CHOICE launches better banking campaign

CHOICE, assisted by real ‘watchdogs’, will be delivering letters outlining the Better Banking campaign to bank CEOs

Survey reveals crisis of consumer confidence in banks

CHOICE, the people's watchdog, today launches its Better Banking campaign aimed at putting consumers first in line for better competition alongside practical measures for better services, fairer products and decent practices.

The launch of the Better Banking campaign coincides with fresh research showing that – despite widespread dissatisfaction – almost 80% of bank customers have not considered switching to other financial institutions because of the effort involved and the fear that it will make little difference.

The Better Banking campaign will focus on some immediate practical solutions to help the banks and government demonstrate much needed decisive, confidence- building leadership. CHOICE will also ensure that the voice of consumers is heard loud and clear in national and international debates about banking.

Better Banking campaign director Richard Lloyd says real reform must begin now as the problems of rip-off fees, consumer unfriendly policies and excessive market power are well known.

"From our research it seems the crisis in banking has moved from the global to the local level with consumers lacking confidence in the ability and willingness of banks to compete. The Better Banking campaign will take the people’s frustrations to the heart of government and the banking industry.

“Our Newspoll results* show that, despite the government's bank switching push, only 7.6% of Australians have switched bank accounts in the last two years. Despite the controversies a staggering 78.5% have not even given switching a thought,” saysLloyd.

“As a first step, banks and the government must take speedy action to reduce the hurdles and make this a simpler, streamlined and a more worthwhile option.”

The CHOICE Better Banking campaign will include a series of country-wide, town hall style meetings where consumers can discuss their concerns and have their say on priorities for a better banking system.

"Throughout the GFC the voice of banks was heard loud and clear, now it’s the people’s turn. CHOICE will combine their sense of urgency with practical solutions to make a difference now rather than never. No option should be off the table." says Lloyd.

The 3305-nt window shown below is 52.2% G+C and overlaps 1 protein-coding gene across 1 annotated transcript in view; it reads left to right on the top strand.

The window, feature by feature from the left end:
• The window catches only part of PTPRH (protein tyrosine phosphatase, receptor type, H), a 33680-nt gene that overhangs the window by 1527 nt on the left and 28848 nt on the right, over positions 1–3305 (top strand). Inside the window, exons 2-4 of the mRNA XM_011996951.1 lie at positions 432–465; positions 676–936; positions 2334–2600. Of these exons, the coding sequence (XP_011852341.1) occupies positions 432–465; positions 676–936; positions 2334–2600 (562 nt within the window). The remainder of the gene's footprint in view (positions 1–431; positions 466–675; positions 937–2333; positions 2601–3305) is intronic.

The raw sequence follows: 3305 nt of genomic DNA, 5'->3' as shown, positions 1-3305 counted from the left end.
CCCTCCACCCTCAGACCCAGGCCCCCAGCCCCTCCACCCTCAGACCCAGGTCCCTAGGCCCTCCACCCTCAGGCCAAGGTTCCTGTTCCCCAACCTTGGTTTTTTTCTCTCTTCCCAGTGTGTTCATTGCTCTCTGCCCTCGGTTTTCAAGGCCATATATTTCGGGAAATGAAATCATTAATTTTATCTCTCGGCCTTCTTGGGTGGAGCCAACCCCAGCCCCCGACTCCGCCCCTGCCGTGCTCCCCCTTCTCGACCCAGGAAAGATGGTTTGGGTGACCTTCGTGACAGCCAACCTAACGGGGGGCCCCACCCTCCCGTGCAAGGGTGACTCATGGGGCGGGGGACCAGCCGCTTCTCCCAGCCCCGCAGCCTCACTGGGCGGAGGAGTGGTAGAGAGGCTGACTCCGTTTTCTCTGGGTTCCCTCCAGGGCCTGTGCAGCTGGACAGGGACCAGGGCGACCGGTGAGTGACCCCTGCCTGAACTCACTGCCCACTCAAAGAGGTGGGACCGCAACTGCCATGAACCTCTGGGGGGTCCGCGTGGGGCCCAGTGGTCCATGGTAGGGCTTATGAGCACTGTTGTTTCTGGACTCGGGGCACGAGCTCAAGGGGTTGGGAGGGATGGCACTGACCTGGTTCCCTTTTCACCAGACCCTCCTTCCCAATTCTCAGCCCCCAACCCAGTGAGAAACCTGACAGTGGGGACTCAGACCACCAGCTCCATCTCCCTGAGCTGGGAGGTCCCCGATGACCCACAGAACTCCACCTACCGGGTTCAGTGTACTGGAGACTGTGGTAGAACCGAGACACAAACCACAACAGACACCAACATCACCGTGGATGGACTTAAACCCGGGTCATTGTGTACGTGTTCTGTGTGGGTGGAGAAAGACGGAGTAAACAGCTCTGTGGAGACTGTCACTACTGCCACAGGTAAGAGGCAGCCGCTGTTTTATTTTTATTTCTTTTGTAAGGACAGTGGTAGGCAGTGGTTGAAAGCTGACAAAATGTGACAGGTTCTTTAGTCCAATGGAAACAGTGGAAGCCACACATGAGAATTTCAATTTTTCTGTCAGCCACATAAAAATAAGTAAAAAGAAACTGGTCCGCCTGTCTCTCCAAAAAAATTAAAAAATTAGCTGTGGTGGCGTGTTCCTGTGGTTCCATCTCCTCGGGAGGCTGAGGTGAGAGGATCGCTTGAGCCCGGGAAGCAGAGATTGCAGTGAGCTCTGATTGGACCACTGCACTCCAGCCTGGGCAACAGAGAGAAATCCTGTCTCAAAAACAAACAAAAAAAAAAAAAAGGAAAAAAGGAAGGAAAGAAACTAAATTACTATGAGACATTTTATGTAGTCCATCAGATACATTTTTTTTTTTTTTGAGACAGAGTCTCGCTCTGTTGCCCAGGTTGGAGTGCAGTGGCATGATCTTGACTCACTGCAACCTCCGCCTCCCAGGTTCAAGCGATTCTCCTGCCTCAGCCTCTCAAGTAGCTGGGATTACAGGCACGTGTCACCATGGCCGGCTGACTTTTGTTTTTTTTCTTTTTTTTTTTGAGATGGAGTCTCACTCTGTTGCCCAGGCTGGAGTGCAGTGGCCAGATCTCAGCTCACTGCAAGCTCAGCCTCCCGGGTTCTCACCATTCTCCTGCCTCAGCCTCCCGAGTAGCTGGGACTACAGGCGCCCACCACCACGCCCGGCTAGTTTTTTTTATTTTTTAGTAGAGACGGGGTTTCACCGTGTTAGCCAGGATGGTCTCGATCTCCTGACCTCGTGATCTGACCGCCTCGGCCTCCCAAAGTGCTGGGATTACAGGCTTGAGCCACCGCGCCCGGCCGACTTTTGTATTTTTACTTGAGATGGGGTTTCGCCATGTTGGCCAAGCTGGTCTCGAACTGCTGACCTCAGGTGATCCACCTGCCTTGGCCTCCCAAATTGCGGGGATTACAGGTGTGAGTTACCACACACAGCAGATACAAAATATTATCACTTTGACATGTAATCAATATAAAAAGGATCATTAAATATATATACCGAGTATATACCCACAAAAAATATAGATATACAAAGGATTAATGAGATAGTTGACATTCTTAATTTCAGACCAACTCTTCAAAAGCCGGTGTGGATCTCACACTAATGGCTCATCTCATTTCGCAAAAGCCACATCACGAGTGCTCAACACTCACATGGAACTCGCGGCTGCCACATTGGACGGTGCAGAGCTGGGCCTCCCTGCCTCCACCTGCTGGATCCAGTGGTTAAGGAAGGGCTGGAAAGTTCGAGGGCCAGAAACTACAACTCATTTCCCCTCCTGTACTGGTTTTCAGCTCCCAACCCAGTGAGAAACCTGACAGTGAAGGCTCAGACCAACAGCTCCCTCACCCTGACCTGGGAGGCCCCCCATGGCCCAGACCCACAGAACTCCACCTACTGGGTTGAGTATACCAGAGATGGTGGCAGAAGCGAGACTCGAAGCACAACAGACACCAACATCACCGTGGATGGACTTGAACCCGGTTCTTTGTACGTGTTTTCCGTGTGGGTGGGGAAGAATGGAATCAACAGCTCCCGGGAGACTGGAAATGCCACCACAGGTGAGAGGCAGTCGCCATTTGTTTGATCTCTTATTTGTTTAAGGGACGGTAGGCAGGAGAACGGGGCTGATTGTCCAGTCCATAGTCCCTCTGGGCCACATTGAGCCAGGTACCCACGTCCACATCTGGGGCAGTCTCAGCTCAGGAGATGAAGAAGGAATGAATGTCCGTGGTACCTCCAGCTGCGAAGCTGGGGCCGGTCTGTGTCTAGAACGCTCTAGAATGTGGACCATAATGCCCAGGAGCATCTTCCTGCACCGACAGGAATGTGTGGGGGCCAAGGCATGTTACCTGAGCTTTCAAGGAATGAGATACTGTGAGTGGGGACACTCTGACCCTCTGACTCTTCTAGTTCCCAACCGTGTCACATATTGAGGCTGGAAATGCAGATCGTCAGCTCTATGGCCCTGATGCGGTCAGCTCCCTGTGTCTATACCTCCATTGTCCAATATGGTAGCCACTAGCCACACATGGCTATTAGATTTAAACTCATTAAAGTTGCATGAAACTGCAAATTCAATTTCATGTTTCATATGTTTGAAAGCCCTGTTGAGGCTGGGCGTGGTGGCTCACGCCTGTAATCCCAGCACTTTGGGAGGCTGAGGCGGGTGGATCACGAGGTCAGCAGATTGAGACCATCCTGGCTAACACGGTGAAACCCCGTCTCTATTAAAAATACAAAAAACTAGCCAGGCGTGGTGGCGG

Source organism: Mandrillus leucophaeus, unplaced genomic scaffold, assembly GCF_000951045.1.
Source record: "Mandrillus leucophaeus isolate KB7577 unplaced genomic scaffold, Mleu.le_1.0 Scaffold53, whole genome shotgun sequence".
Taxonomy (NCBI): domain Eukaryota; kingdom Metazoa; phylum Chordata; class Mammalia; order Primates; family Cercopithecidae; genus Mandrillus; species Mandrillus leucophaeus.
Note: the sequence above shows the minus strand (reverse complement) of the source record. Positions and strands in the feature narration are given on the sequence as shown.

The CHOICE campaign for a better, more competitive banking sector is calling on the banks, the government and consumers to each act:


  • Get on board now with Better Banking before the Government is pushed by overwhelming public opinion to force change through regulatory measures.
  • Eliminate unfair charges.
  • Make it easy to switch.


  • Stamp out disproportionate banking charges across the board.
  • Put in place a mandatory new switching scheme that takes the hassle out of switching - consumers wanting to move to a new bank should only have to sign a single form at the new bank that guarantees the transfer of all direct debits and credits from the old bank to the new.
  • Break down barriers to new providers offering alternative banking services.


  • Ask your bank for a better deal; go to for advice.
  • Consider switching financial institutions – see if you can get a better deal with a smaller bank, credit union or building society, customers of these institutions are normally much more satisfied than Big Four customers.
  • Sign up to Choice's Better Banking Campaign and attend CHOICE's Better Banking forums in your town or city;

SUMMARY OF CHOICE COMISSIONED NEWSPOLL RESULTS (1,203 people surveyed nationally; 29-31 October 2010, by telephone):

  • 78.5% have not even thought about switching;
  • 11.8% have thought about switching and not done so;
  • 7.6% of people surveyed have switched bank accounts;
  • The most common major reason people choose not to switch is because it takes too much effort to sort out all the paperwork (50.4%);
  • Not having enough time to research the best deal (48.4%) and not believing they will be better off anyway (44.1%) were also major reasons for not switching.
  • Older people – 50 years+ - are least likely to switch (3.4%).

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